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6 things about the trickling teacher pipeline

Kristin Cubbage, a teacher at Ashley Park K-8 School and an “opportunity culture” classroom leader.
Kristin Cubbage, a teacher at Ashley Park K-8 School and an “opportunity culture” classroom leader. jsiner@charlotteobserver.com

Maybe it’s just because it’s teacher recruitment season, but hardly a day goes by where I don’t hear a Charlotte education leader discuss the pressing concern of whether there will be enough teachers to fill up the region’s classrooms.

The issue was the main point of conversation this week at a joint event held by MeckEd and the Public School Forum of North Carolina. Charlotte-Mecklenburg Schools Superintendent Ann Clark has said it’s what keeps her up at night the most.

I’ve written pretty extensively on this in the past. The conclusion is based on both teacher turnover rates higher than state government as a whole, and dwindling enrollment in UNC-system teacher training programs.

“Our crumbling teacher pipeline in North Carolina is real,” said Keith Poston, executive director of the Public School Forum of North Carolina. “It’s not something we’re making up.”

Here’s a few new things I learned at the event.

▪ Districts in states like Texas have built up sophisticated social media and digital advertising campaigns to recruit teachers, said Chance Lewis, an urban education professor at UNC Charlotte.

▪ Poston said he’s heard talk in Raleigh about eliminating the teacher assistant position altogether. This isn’t something I’ve heard, but he’s around the capitol a lot more than I am.

▪ The CMS “opportunity culture” positions that give teachers as much as $20,000 more per year for taking a leadership position while remaining the classroom are upending the normal pecking order in schools – but Clark says that’s a good thing. In some cases, teachers are out-earning their supervisors. “We have got to prioritize the positions in our schools,” she said.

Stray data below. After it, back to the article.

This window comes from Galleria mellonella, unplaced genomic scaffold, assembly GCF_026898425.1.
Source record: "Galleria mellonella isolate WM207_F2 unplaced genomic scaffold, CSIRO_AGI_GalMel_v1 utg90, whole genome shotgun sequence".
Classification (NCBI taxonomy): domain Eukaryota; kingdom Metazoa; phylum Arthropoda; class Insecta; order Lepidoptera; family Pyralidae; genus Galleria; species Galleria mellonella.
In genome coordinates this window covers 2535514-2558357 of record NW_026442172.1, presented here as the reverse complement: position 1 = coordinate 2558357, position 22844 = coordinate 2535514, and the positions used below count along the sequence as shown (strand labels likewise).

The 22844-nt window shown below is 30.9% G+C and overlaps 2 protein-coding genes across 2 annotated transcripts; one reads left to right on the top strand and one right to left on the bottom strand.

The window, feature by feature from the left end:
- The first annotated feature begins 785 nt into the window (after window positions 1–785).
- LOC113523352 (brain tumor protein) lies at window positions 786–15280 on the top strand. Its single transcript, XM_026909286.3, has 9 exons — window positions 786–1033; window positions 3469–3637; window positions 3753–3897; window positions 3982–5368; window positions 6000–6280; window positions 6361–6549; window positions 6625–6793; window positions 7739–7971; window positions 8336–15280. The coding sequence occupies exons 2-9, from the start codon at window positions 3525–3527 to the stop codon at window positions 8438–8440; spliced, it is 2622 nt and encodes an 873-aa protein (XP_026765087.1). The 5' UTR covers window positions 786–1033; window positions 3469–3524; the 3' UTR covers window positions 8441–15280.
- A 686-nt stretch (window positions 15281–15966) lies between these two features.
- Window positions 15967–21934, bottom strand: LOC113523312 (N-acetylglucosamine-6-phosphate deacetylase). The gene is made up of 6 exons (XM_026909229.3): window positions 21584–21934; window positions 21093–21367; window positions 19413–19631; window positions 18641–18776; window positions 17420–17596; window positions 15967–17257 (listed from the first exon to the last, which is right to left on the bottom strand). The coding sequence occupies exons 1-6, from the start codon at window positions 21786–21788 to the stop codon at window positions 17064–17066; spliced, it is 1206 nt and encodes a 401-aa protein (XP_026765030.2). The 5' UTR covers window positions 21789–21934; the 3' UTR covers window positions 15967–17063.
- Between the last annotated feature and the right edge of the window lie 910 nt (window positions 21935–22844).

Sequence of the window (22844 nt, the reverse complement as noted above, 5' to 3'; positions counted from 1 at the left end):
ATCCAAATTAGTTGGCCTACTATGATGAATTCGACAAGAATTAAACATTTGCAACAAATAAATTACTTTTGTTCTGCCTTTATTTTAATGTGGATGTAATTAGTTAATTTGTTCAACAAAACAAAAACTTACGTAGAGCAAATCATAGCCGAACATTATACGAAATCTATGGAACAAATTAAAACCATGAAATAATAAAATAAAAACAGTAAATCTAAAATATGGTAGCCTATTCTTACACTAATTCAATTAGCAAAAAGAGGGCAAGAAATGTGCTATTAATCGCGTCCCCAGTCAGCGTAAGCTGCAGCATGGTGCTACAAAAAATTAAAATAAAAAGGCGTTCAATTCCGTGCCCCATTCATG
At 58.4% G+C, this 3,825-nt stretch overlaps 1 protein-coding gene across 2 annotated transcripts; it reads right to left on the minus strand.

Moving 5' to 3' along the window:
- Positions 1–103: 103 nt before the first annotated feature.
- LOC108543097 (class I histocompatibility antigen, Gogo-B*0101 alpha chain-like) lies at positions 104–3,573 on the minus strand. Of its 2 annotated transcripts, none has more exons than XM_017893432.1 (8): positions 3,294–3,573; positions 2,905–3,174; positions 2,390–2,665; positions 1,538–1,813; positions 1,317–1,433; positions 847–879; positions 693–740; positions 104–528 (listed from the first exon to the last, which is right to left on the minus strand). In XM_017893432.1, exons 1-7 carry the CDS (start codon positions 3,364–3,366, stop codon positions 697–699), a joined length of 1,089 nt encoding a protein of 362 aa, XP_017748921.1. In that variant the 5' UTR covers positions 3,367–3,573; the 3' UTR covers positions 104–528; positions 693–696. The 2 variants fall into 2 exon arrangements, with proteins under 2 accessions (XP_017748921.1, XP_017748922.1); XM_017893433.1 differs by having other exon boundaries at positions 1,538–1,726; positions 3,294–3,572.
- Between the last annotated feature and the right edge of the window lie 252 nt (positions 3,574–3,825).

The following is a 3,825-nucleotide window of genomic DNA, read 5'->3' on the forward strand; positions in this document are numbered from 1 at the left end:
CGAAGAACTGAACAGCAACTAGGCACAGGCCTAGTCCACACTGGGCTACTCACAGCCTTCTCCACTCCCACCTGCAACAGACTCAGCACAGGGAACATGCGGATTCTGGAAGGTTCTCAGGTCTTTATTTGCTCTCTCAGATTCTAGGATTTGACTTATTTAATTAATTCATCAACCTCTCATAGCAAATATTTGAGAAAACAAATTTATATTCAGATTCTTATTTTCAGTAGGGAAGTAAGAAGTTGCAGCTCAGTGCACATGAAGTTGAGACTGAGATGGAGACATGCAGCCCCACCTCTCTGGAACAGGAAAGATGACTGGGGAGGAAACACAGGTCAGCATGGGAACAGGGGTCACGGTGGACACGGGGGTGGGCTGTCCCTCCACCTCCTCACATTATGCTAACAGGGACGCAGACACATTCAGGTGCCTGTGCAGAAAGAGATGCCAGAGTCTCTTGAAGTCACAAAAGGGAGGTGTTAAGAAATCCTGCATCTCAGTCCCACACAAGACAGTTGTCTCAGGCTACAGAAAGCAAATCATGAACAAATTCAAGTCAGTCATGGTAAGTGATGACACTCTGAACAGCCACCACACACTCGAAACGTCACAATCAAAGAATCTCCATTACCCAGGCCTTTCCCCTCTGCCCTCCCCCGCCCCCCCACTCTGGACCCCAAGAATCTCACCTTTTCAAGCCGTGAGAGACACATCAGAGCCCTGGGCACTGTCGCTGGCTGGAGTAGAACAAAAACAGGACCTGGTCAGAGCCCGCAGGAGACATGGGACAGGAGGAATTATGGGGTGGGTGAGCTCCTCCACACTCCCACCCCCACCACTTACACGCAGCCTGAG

▪ Retired teachers who want to come back and teach part-time don’t have many options right now. Clark said CMS would love to hire two part-time teachers to, say, share a math class, but they would have to give up a lot of benefits from the state to make it happen. Clark said they’re hoping for a legislative fix.

▪ Teacher recruiting is a relatively new emphasis at CMS. Sure, they’ve gone to career fairs for years. But Clark said that three years ago, the district didn’t have a dedicated recruiting team. Now they do.

▪ CMS plans to have Chromebooks in every 9th and 10th grader’s hands by next year. Right now, every middle school student has one. Fifth grade might come next year as well, Clark said. Part of this is driven by the state’s expectations that students will take EOGs electronically. But Clark calls it a “game changer” in recruiting teachers excited about using technology in the classroom.

Dunn: 704-358-5235;

Twitter: @andrew_dunn

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